Published daily by the Lowy Institute

Is Singapore feeling safe enough to go to the polls?

All signs point to a looming election, but nothing is official so far – and a ballot in a pandemic is a big risk.

A couple walking past a temperature screening check at Changi International Airport in Singapore, 27 February 2020 (Roslan Rahman/AFP via Getty Images)
A couple walking past a temperature screening check at Changi International Airport in Singapore, 27 February 2020 (Roslan Rahman/AFP via Getty Images)

As news of a global pandemic dominated headlines and pushed most other news off the agenda, another breaking news bomb was casually dropped in Singapore on 13 March: the release of new electoral boundaries for the upcoming election.

Based on past experience, the release of the Electoral Boundaries Review Committee’s (EBRC) report is taken as a clear indicator that an election is near. Under Singaporean law, it’s up to the prime minister to decide on the timing of an election, as long as it doesn’t go beyond a five-year term. Given Singapore’s extremely short election period – there are only nine days of campaigning – the issue of when an election might be called is a matter of widespread speculation and interest. Singapore must hold an election before 21 April 2021.

It’s no surprise that opposition parties would be so opposed to an election at this point in time. Apart from the public health issue, potential mitigation measures could make it even more of an uphill climb for these smaller, under-resourced parties.

Parliament has usually been dissolved within two months of the EBRC’s report, suggesting that Singaporeans could be heading to the polls within the first half of this year. But the country is still in the throes of the COVID-19 outbreak, with a rising number of cases as the virus runs rampant in multiple countries. At the time of writing, Singapore has confirmed 313 cases, although there have fortunately been no deaths so far.

In his comments, Prime Minister Lee Hsien Loong kept his options open. “We have two choices. Either hope and pray that things will stabilise before the end of the term so that we can hold elections under more normal circumstances – but we have no certainty of that,” he wrote in a Facebook post, continuing:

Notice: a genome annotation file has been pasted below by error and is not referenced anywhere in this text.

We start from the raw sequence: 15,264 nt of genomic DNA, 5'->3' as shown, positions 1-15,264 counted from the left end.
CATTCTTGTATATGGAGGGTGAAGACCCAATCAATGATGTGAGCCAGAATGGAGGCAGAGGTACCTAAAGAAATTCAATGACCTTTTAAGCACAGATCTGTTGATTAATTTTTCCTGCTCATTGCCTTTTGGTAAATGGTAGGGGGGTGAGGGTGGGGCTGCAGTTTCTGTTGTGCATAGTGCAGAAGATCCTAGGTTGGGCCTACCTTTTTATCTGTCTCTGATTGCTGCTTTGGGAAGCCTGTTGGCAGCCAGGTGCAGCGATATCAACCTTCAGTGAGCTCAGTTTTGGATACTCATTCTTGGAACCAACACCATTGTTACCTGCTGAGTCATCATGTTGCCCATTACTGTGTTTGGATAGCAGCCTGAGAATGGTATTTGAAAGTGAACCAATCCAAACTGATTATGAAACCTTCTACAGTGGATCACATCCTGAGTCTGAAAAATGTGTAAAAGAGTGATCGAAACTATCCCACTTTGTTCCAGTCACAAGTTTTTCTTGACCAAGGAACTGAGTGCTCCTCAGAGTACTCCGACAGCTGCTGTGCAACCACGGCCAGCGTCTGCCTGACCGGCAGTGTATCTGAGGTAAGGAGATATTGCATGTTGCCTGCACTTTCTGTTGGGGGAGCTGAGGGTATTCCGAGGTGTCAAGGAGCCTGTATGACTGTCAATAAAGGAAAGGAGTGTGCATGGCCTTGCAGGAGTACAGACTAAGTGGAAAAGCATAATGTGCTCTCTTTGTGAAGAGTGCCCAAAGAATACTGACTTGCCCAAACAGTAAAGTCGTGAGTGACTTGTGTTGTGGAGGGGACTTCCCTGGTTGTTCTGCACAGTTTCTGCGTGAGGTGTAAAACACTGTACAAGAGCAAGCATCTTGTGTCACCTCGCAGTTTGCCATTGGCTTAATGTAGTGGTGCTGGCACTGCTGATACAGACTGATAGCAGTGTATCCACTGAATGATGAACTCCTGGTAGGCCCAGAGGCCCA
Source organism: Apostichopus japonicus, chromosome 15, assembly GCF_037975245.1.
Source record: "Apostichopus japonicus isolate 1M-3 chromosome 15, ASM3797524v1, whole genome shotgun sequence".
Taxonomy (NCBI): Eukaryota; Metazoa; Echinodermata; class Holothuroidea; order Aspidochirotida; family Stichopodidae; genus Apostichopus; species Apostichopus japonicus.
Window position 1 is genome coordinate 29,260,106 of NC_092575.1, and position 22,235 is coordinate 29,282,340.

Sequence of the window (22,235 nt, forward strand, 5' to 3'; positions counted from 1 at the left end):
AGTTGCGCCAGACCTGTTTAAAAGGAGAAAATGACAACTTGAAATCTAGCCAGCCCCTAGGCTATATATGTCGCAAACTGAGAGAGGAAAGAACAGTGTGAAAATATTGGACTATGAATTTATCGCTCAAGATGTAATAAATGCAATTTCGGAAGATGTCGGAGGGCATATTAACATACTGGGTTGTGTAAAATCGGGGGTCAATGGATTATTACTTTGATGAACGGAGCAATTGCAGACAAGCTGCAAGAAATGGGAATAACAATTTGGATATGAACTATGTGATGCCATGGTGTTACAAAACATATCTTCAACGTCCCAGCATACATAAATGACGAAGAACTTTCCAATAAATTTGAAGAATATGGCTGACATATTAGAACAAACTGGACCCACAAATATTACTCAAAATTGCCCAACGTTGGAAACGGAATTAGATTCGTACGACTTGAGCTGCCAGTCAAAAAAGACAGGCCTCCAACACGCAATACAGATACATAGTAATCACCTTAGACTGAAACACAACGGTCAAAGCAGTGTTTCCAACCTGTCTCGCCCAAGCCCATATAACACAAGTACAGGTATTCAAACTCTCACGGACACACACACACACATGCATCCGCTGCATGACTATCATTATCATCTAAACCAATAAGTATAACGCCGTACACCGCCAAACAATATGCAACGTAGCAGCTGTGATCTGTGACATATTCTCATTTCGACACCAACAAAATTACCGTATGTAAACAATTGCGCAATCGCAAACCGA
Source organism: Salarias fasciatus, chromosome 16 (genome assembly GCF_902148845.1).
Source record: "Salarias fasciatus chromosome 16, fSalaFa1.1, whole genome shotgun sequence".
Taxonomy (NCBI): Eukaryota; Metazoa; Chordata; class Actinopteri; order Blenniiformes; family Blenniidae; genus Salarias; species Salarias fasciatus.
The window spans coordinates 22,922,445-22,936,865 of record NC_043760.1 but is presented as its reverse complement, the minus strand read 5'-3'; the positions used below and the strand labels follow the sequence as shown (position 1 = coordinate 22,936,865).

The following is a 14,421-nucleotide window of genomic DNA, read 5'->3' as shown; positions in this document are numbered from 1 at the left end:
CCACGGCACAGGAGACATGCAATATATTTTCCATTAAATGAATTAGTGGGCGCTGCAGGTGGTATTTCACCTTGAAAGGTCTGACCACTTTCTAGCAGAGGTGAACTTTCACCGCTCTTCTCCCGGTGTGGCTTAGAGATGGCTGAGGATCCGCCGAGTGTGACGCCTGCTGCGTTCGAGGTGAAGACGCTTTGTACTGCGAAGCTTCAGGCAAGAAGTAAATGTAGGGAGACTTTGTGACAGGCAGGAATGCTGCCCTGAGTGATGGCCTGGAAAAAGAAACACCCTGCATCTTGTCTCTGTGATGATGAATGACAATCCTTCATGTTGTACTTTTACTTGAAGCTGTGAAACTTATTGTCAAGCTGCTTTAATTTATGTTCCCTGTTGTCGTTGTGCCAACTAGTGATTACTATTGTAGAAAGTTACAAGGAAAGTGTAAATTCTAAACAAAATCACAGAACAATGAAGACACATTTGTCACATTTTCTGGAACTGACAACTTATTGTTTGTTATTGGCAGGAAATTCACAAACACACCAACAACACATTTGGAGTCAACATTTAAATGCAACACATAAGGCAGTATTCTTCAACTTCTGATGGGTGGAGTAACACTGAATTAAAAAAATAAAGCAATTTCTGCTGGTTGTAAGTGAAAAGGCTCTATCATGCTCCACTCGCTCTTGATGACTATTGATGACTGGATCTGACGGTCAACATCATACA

Or else call elections early, knowing that we are going into a hurricane, to elect a new government with a fresh mandate and a full term ahead of it, which can work with Singaporeans on the critical tasks at hand… Which way to go, and the elections date, will depend on what will best see Singapore through this major crisis.

From a logistical and public safety point of view, holding an election in the middle of an outbreak – when people are meant to be practising social distancing and staying home – would be an absolute nightmare. Lee Hsien Loong’s own administration has brought in stepped up measures to combatting the virus, including the cancellation or deferring of cultural, sporting, and entertainment events involving 250 or more people. It’s also unclear how Singaporeans who have been served stay-home or quarantine orders would be able to vote – or even if people would be willing to head out to polling centres at all.

Given this backdrop, a regular election campaigning period, with all the obligatory walkabouts, house visits, and nightly rallies, seems not only unfeasible, but highly undesirable.

A “COVID-19 election”, though, could give the ruling party even more of a strategic advantage than usual. Singapore’s international reputation is currently riding extremely high, as the government’s response to the outbreak is praised far and wide, reinforcing the People’s Action Party’s narrative as being the most effective party with the best track record in Singapore.



This narrative is, in a way, an accurate one, given that the People’s Action Party is the only existing party with a track record of governing Singapore, having been voted into power in 1959, six years before the island actually became an independent country. If given a choice in this time of crisis and anxiety, it’s highly unlikely that Singaporeans will pick now, of all times, to rock the boat by voting in opposition parties.